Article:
obj.requiresDeviceIdleboolean Only run job when the device is idle, (not respected by pre Android N devices) docs (optional, default
obj.exactboolean Schedule an job to be triggered precisely at the provided period. Note that this is not power-efficient way of doing things. (optional, default
obj.allowWhileIdleboolean Allow the scheduled job to execute also while it is in doze mode. (optional, default
obj.allowExecutionInForegroundboolean Allow the scheduled job to be executed even when the app is in foreground. Use it only for short running jobs. (optional, default
;const backgroundJob =jobKey: "myJob"console;BackgroundJob;var backgroundSchedule =jobKey: "myJob"BackgroundJob;
Cancel a specific job
Cancels all the scheduled jobs
Sets the global warning level
Checks Whether app is optimising battery using Doze,returns Boolean.
callbackCallback gets called with according parameters after result is received from Android module.
If you are using Android API +25 you can manually trigger the jobs by using the following command in a terminal:
$ adb shell cmd jobscheduler run -f your.package jobIntId
jobIntId: is the hashed
jobKey. Get that value by going to Java REPL and input:
No task registered for key myJob
Make sure you call the
register function at the global scope (i.e. not in any component life cycle methods (render, iDidMount etc)). Since the components are not rendered in Headless mode if you run the register function there it will not run in the background and hence the library will not find which function to run.
See example project
"active"when I'm running my Headless task in the background
This is a React Native issue, you can get around it by calling
NativeModules.AppState.getCurrentAppState directly instead.
requiresDeviceIdleor a specific
This is an Android issue, it seems that you can not have these restrictions at the same time as you have a periodic interval for pre Android N devices.
In Android SDK versions greater than 23, Doze is being used by apps by default, in order to optimize battery by temporarily turning off background tasks when the phone is left undisturbed for some hours.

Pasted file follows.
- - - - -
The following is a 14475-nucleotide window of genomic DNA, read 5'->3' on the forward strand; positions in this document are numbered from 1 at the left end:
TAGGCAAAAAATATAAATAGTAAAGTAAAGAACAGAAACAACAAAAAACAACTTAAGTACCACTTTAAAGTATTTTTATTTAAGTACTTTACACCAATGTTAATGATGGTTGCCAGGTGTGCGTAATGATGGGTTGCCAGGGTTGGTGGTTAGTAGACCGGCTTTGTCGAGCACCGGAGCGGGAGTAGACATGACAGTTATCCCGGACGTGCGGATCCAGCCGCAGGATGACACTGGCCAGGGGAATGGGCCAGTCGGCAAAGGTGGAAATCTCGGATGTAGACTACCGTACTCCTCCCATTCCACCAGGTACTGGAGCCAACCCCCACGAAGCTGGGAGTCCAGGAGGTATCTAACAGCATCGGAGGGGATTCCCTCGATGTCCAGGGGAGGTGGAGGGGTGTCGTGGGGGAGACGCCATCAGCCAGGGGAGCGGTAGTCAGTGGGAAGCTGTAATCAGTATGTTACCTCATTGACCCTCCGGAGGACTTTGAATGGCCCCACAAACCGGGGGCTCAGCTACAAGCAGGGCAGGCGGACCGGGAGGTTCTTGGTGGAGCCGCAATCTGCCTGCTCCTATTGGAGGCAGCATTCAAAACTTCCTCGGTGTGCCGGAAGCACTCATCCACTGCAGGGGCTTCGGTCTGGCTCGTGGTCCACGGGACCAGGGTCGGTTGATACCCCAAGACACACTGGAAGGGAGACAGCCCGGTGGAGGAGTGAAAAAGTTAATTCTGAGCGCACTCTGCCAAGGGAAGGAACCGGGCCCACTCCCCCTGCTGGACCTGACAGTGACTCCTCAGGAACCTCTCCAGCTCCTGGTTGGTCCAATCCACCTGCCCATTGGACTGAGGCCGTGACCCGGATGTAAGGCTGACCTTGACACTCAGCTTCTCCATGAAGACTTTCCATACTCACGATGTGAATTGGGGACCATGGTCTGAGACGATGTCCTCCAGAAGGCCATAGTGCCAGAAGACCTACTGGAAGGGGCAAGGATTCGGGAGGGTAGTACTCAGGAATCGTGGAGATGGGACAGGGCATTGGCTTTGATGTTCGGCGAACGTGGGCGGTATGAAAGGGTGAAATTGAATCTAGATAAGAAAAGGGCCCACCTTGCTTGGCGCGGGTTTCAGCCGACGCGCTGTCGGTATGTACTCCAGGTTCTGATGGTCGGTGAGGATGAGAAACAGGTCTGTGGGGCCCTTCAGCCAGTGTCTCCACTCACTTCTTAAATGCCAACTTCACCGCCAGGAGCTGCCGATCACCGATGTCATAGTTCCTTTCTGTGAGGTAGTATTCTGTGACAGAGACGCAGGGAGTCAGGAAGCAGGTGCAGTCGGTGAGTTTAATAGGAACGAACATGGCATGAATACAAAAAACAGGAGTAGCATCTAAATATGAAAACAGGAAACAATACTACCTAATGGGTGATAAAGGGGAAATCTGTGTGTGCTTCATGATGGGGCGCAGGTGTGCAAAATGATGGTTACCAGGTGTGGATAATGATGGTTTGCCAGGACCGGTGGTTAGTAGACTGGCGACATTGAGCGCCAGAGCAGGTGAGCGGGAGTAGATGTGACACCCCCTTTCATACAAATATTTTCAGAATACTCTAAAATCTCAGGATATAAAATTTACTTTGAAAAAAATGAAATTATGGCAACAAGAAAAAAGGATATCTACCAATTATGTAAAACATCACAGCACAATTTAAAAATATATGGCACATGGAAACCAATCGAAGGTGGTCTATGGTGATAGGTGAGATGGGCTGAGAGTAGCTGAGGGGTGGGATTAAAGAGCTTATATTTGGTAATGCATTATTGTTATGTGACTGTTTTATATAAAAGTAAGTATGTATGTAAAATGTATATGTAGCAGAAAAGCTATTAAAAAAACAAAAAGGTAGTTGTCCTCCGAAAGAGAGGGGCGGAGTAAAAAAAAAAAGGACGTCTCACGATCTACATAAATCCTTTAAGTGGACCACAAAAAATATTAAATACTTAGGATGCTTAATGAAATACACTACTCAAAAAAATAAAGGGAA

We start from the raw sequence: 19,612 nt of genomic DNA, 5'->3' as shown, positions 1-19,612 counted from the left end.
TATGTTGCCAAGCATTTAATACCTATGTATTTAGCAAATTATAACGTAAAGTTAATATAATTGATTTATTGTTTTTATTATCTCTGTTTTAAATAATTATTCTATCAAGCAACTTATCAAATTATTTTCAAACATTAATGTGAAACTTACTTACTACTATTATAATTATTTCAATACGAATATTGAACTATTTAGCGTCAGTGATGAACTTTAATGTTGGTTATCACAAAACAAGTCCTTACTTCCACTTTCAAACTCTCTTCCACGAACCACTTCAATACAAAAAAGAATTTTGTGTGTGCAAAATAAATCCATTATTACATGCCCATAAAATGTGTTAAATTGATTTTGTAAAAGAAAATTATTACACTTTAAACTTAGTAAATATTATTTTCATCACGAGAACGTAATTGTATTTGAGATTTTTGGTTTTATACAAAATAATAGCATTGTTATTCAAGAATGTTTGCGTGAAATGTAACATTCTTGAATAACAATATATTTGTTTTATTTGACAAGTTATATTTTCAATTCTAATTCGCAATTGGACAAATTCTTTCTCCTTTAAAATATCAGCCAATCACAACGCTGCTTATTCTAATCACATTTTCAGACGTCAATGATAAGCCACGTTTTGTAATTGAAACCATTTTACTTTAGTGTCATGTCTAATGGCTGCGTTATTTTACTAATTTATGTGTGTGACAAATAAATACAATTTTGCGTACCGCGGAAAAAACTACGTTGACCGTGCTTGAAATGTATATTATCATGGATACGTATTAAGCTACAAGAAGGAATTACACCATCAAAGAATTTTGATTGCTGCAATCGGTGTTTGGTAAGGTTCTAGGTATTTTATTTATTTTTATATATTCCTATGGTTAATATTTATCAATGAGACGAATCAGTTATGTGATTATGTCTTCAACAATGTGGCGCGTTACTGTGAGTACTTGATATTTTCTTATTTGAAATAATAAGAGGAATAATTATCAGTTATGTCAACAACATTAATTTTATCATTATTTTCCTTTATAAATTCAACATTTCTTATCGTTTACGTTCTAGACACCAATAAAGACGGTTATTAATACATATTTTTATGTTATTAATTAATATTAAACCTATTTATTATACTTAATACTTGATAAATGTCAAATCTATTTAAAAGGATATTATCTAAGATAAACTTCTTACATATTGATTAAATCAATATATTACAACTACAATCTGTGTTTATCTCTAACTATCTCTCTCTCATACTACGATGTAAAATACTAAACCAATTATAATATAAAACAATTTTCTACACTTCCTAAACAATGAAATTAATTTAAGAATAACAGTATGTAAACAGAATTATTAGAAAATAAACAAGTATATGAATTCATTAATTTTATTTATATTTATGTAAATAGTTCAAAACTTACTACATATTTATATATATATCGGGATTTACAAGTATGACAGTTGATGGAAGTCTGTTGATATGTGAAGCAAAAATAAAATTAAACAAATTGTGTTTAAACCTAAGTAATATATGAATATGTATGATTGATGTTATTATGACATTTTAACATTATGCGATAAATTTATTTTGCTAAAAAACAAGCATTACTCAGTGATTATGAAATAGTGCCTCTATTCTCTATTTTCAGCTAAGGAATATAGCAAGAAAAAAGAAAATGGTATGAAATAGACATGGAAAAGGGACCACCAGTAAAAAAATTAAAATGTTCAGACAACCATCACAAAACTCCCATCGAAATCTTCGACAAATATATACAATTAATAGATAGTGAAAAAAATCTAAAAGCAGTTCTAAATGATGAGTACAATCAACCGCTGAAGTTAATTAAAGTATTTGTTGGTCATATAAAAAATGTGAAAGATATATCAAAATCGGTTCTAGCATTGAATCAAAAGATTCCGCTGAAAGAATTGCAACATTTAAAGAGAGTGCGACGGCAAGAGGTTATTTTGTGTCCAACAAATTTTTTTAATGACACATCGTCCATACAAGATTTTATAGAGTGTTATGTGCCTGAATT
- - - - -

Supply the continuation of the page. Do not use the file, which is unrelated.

But, some apps may require background tasks to keep running, ignoring doze and not optimizing battery (this means battery needs to be traded off for performance as per required). Apps that require continuous syncing of data to the server at short intervals of time are examples of such apps.
It would be good if the developer can check whether the app is optimizing battery. If it is, the user can be notified that the app would not perform as per expected and it will work properly only if the user manually removes it from the battery optimizing apps list which can be found in Settings-> Battery -> Options (button on top right) -> Battery Optimization and then selecting "All Apps" to change the battery optimization settings for the particular app.
The Changes that have been made are specifically for that purpose, a function (isAppIgnoringBatteryOptimization) has been included. It checks if the app is ignoring battery optimization and returns false if it is optimizing battery (in which case the user has to manually remove it from battery settings) and true otherwise.
Logic has also been added for scheduling the task by ignoring battery optimizations, if the app has been manually removed from the battery optimization list in settings (by the User).